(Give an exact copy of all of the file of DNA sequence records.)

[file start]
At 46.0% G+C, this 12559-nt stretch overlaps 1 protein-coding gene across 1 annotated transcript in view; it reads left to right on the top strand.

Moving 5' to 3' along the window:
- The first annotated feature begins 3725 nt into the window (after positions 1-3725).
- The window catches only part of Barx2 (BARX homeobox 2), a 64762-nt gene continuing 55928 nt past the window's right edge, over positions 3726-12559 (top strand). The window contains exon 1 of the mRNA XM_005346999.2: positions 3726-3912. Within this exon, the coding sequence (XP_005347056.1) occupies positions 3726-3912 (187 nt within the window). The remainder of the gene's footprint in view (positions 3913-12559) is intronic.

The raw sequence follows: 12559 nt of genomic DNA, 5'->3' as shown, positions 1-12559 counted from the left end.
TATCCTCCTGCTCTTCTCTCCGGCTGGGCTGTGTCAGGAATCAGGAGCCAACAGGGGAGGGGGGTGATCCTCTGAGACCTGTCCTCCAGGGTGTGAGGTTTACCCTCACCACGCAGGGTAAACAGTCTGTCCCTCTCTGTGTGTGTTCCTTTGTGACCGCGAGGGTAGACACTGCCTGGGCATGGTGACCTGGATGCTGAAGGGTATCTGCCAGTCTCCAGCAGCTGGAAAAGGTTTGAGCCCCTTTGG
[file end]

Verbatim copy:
At 46.0% G+C, this 12559-nt stretch overlaps 1 protein-coding gene across 1 annotated transcript in view; it reads left to right on the top strand.

Moving 5' to 3' along the window:
- The first annotated feature begins 3725 nt into the window (after positions 1-3725).
- The window catches only part of Barx2 (BARX homeobox 2), a 64762-nt gene continuing 55928 nt past the window's right edge, over positions 3726-12559 (top strand). The window contains exon 1 of the mRNA XM_005346999.2: positions 3726-3912. Within this exon, the coding sequence (XP_005347056.1) occupies positions 3726-3912 (187 nt within the window). The remainder of the gene's footprint in view (positions 3913-12559) is intronic.

The raw sequence follows: 12559 nt of genomic DNA, 5'->3' as shown, positions 1-12559 counted from the left end.
TATCCTCCTGCTCTTCTCTCCGGCTGGGCTGTGTCAGGAATCAGGAGCCAACAGGGGAGGGGGGTGATCCTCTGAGACCTGTCCTCCAGGGTGTGAGGTTTACCCTCACCACGCAGGGTAAACAGTCTGTCCCTCTCTGTGTGTGTTCCTTTGTGACCGCGAGGGTAGACACTGCCTGGGCATGGTGACCTGGATGCTGAAGGGTATCTGCCAGTCTCCAGCAGCTGGAAAAGGTTTGAGCCCCTTTGG